You tube has video instruction so you can also go there. And they sell books and kits at Barnes and Noble fairly cheap. I got my sons a kit for Christmas for about 15.00.
One thing all the you tubes and sites, and book tells you to do is to cover your bamboo mat with plastic wrap or it becomes so messy, you can't clean it.
I am on a mission now to get some sushi grade fish again and this time, we are going to roll some sushi!
If you never tried raw fish, get some wasabi and give it a try. Ask for sushi grade fish from a reputable fish market and slice it thin. I cannot stand canned tuna, never liked it, ever. I hate it..but I love raw tuna sushimi! You will be suprised.
My kids like it so much, I told their pediatrician and he gave them the food born hep shot. Of course, you need to worry about tapeworms, etc, so again, get it from a reputable fish market, slice it thin, you can see thru- it almost, and of course, keep it cold and use it right away the day you buy it.


Tuesday, April 21, 2009

Essential Oils

I have been using essential oils for years for home remedy medicinal purposes, cosmetic reasons, scenting the home safely, to clean with, and for insect control and things like that. Of course, for safety reasons, please read up as much as possible on them before dabbling in them...they can be dangerous if used improperly. Especially around young children. So please, take caution, and educate yourself.

They are inexpensive, after the investment of purchasing a bottle, you will not believe how far it goes. I have a woman about 20 min from me that sells homemade cosmetics and she sells me them at a super price for home use. I pay an average of 10.00 a bottle....5 for some and 20 for not fall into a trap of home sales companies that theirs are superior..Now brand sells good ones at a fair price. The home sale companies will scare you into buying severely expensive one's from them, because theirs are better. They are not.

It is said, that people used thieves oil to ward off the plague. This essential oil blend was created from research about thieves during the 15th century in England who rubbed oils all over their bodies to protect themselves from the Black Plague while they were robbing the dead and dying. A study also suggests that it kills super bugs, including MRSA. It is debatable what is in the products, and I don't want to speculate what they used in that study. As far as home companies selling thieves oil, you can blend your own. If you do a search online, you can find what was in the oils they used back then, or at least what we all think was.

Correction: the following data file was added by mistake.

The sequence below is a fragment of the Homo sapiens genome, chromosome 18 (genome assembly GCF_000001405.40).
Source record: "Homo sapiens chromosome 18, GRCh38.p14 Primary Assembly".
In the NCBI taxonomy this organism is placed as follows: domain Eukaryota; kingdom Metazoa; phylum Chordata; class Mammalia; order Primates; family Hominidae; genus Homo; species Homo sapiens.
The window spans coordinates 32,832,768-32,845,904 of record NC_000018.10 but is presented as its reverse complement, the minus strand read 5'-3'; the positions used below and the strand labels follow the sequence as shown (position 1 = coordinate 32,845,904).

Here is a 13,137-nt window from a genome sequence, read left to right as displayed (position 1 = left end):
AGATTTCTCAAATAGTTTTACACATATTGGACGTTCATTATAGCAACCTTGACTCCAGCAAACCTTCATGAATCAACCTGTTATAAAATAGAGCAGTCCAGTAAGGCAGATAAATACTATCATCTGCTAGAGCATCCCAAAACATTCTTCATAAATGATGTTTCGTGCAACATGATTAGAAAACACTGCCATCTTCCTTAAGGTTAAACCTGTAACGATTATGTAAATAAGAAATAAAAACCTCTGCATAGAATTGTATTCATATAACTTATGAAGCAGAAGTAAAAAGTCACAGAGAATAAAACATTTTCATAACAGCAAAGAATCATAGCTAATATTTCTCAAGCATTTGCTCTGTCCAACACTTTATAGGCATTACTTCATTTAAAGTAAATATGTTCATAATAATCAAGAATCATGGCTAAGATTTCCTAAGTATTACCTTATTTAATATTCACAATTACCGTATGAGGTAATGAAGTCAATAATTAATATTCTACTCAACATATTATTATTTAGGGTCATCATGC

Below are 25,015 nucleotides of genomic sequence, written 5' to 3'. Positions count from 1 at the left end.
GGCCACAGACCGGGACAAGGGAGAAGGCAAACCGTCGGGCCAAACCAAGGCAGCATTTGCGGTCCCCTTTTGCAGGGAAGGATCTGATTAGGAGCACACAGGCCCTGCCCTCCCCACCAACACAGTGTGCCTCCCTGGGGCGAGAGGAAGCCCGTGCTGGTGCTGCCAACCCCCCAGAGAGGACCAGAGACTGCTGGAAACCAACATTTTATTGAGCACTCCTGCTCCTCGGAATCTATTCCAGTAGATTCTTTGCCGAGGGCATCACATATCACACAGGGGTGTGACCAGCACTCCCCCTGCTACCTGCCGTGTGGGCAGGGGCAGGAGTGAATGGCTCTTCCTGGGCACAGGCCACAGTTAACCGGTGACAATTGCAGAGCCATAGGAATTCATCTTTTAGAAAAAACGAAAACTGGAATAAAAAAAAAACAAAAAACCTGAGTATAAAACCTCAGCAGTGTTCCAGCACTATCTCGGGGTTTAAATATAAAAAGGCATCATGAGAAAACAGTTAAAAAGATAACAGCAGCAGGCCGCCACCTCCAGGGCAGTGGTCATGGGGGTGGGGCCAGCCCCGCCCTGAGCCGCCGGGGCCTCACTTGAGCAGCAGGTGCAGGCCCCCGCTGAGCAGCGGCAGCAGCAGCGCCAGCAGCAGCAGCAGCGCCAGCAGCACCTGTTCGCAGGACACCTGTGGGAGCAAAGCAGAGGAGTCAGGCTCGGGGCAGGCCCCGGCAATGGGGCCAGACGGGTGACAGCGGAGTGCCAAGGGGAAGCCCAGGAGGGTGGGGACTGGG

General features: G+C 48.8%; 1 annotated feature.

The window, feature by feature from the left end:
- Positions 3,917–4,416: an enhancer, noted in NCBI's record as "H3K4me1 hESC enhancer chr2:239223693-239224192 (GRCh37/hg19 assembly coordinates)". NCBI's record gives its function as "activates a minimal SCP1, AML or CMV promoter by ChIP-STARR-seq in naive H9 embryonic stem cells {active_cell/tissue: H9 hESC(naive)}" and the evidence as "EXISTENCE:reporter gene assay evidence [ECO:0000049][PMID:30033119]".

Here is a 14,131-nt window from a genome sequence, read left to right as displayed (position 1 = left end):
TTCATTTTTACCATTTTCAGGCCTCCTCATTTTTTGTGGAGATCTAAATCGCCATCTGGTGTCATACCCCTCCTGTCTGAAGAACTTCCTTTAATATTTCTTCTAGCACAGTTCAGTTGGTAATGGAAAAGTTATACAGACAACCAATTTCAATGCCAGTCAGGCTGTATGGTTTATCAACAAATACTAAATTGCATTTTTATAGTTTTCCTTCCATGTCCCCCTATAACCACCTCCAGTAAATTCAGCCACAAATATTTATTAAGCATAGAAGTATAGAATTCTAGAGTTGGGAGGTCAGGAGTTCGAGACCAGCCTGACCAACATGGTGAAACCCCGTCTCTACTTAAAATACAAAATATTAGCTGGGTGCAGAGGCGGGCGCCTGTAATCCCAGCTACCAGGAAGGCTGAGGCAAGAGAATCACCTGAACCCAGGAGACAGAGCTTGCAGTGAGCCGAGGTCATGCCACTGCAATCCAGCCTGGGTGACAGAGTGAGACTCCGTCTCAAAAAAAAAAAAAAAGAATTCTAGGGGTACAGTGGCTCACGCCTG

Again, don't get into the gimmick of the home sales companies with essential oils...those multi-marketing schemes benefit the upper sales teams, and you end up paying multi-level salaries. I won't get into what I think of the multi level marketing schemes too much here. Just save yourself the money and get some from reputable companies, such as Now. or someone local you may know. I get mine from a gal who buys in bulk so I can get a 1 oz bottle for 5.00.
Another great site is
I dont' want to put down Young Living much because they seem very knowlegable about essential oils. In fact, the founders are mentioned in many of the books I own. I am not going to tell you not to buy their stuff, or to buy it..just don't blow your life away on the multi level schemes...

My sister in law just mentioned the ants are starting to come in her kitchen again. I have not had ants in years. I add essential oils to my cleaning products (and I use Shaklee Basic H2, and homemade cleaners that are environmentally safe so again, take caution what you add them to, educate yourself). The essential oils are known to keep away ants, bees, spiders, moths and other pests.

I add things like clove oil, lavender oil, orange oil, rosemary oil etc to my cleaners, it smells nice and has kept away pest for me with no effort. I just clean with it, and never see any. (When I come up with a deterrent for stink bugs, I will let ya know, they surely don't like those aromatherapy burn sticks). I love sweet orange in the dishwasher rinse aid compartment with water. Makes the dishes smell nice and its a cleaning agent too. Lemon would also work.

In the bottom of my superhuman trash can, under the plastic trash liner, I put a paper towel with a drop of whatever oil I want to smell when I step on the lid opener and throw in trash.